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Kiszlév 13, 5779 · 2018. november 20, kedd

A Cabaret in Hungary Asks a Horrific Question: What if Jews Vanished?

The New York Times cikke a Gólem Színház Kiválasztottak című előadásról…

BUDAPEST — What would happen if Jewish people suddenly disappeared?

That is the question asked by “The Chosen Ones,” a new production by Golem Theater which had its premiere last month in Budapest.

From left: Bence Tasnadi, Laszlo Katona (kneeling), Ivan Nadasi and Vera Sipos in “The Chosen Ones,” a production in Budapest performed by Golem Theater.CreditCredit: Eszter Gordon

Golem, a Jewish theater company, describes the show as a political cabaret, with topical jokes and live music, that aims to lampoon hatred using dark humor. On opening night last month, a handful of players performed on a white revolving stage set against a shimmering curtain.

An early number proclaimed, “Now the bank, the factory and the lawyer’s office will close/Because the you-know-whos are gone, but we don’t know where.”

The evening unfolded in a succession of sketches and musical numbers presenting a cross-section of Hungarian society as they reacted to the news of the missing people: an orchestra suddenly lacking most of its players; a family eating a meal without the grandmother; a middle-class household discovering that the neighbors have vanished.

Despite the absences, the players carried on. They sang and danced, swapping roles and guises.

But in this show, the audience of about 150 rarely laughed.

“I was very glad to see that one can feel sadness in a cabaret,” said the production’s director, Andras Borgula, who studied theater in Israel and founded Golem Theater in Budapest in 2005. “Our intention wasn’t to make a play about anti-Semitism, but about hatred in general, of which anti-Semitism is just one type,” he added.

Hatred has been high on the agenda in Hungary since Prime Minister Viktor Orban, who began a third consecutive term in office this year, set out to establish an “illiberal democracy” in the country. Government-funded billboard campaigns, as well as television, radio and online advertisements, have presented threatening messages about migrants, the European Union and the Hungarian-born Jewish financier and philanthropist George Soros.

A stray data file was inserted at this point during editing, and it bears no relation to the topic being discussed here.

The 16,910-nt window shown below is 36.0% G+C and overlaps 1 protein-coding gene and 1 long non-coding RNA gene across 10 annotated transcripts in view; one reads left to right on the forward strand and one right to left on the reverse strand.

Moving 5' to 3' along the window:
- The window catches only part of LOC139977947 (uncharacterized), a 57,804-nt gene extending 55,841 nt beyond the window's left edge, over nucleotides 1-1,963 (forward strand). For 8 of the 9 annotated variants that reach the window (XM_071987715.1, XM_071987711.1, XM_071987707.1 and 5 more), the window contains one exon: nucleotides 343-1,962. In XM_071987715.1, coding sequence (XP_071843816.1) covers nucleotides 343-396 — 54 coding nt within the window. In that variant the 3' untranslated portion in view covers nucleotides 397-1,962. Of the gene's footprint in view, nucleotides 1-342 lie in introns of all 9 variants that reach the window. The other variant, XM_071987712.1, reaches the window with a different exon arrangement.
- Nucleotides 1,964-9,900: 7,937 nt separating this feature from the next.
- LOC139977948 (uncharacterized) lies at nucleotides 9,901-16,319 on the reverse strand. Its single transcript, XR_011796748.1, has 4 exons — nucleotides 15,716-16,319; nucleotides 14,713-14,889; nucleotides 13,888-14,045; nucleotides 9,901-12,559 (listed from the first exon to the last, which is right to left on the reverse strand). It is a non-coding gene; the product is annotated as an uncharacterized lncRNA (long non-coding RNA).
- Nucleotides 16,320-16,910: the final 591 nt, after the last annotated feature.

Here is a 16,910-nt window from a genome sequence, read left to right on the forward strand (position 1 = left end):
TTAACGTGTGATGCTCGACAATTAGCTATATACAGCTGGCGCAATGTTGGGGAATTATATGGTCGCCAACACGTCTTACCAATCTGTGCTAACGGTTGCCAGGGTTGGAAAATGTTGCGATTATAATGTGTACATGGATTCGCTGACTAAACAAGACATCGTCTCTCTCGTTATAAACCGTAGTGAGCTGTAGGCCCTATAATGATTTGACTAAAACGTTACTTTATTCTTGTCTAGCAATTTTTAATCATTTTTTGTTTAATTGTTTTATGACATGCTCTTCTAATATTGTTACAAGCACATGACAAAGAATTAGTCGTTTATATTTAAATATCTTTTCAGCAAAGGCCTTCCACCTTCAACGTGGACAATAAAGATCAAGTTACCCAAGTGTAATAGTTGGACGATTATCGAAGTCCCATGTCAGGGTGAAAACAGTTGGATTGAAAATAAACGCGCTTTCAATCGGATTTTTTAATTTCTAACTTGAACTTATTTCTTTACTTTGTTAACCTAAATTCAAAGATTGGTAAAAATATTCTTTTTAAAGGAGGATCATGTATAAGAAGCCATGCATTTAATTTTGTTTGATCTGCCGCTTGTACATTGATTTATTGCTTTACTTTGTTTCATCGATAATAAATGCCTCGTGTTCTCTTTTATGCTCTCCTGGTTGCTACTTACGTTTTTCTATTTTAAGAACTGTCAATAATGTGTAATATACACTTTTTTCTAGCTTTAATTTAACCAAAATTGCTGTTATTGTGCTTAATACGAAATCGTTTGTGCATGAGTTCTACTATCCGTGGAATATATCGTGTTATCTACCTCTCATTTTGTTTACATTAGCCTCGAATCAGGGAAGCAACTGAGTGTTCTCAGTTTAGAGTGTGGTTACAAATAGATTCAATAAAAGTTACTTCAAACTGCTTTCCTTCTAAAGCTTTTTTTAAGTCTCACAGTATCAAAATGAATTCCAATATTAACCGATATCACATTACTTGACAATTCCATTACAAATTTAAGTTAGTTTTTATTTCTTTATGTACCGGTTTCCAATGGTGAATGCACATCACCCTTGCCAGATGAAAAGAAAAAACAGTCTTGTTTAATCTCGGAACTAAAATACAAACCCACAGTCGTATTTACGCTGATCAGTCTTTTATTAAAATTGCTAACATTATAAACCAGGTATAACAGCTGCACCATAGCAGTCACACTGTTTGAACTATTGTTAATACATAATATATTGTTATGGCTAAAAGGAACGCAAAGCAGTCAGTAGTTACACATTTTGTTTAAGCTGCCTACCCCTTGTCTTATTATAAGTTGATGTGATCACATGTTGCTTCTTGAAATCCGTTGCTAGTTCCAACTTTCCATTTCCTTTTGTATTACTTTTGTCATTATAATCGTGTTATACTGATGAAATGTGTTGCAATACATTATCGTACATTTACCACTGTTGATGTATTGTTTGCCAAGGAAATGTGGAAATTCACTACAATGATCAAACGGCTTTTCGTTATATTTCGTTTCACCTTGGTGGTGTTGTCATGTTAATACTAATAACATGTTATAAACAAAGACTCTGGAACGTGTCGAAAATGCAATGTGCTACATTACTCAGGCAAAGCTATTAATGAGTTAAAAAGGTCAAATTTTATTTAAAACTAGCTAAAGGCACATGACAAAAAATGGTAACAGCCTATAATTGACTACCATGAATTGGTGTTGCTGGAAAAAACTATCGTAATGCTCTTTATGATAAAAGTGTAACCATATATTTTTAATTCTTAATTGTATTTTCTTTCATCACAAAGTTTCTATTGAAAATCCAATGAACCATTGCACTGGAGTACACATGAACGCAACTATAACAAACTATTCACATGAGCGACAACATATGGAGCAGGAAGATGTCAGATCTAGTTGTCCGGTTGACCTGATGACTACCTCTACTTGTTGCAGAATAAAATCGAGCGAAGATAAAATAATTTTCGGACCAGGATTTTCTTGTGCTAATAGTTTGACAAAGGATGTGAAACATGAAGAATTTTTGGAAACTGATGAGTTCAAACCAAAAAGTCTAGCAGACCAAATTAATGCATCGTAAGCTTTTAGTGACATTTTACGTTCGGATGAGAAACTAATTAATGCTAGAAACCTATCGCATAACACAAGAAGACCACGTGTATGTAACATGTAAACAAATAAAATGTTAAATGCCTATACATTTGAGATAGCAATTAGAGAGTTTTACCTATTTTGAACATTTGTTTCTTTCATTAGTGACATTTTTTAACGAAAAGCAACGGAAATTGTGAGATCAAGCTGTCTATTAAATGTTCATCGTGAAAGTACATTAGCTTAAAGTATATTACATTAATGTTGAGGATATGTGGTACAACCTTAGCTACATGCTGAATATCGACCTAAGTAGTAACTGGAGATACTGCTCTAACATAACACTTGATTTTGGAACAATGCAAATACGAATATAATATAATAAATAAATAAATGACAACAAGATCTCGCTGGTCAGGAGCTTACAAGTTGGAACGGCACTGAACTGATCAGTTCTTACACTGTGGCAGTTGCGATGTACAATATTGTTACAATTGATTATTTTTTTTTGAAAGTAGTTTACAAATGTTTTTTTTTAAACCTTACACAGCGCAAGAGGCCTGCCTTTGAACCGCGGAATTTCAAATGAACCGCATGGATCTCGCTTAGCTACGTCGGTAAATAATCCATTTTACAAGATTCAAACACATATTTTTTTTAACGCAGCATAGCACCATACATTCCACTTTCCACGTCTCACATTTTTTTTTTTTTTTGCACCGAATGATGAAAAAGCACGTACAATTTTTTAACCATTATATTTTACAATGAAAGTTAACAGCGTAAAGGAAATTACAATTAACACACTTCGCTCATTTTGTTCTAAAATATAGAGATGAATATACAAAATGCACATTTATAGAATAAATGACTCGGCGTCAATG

The prominence of hate speech in the country has caused concern internationally, and alarmed many in Hungary, a country which lost over half a million Jews in World War II and where anti-Semitism has been endemic throughout modern history.

When billboards appeared across the country last summer, showing a smiling Mr. Soros with the line, “Don’t let Soros have the last laugh,” anti-Semitic graffiti soon appeared on many of them. Andras Heisler, leader of the Federation of Hungarian Jewish Communities, addressed an open letter to Mr. Orban at the time: “This campaign, while not openly anti-Semitic, clearly has the potential to ignite uncontrolled emotions, including anti-Semitism,” he wrote, calling for an end to “this bad dream.”

In a phone interview this week, Mr. Heisler said that there was more public animosity in Hungary toward the Roma minority and refugees than toward Jews. But, he said, “our historical experiences suggest that it is never good to have strong hatred in a country.”

As the audience entered the venue for “The Chosen Ones,” the director and some assistants greeted them from a stand, like agents conducting a survey. They sized up each person and categorized them in groups including “cultural Jew,” “Soros Jew” or “self-hating Jew” — labels taken from public speech and online forums in Hungary. Later, a young woman performed a musical litany of hate against everyone, across the whole political and social spectrum. “Doesn’t matter why, doesn’t matter who, everyone’s a filthy something,” she sang.

Political cabaret is a popular genre in Hungary with a long tradition that survived through the country’s Communist dictatorship. Some characters in “The Chosen Ones” suggest real-life figures — one is “the prime minister,” for example — others bring to mind archetypes, such as “liberal protester.”

Mr. Borgula said the anti-Semitic slurs heard onstage “fly around in public life so much that we need to talk about them,” adding, “This is therapy, we need to laugh at it.” And plays that deal with current events are more popular with audiences than other productions in Golem Theater’s repertoire, he said.

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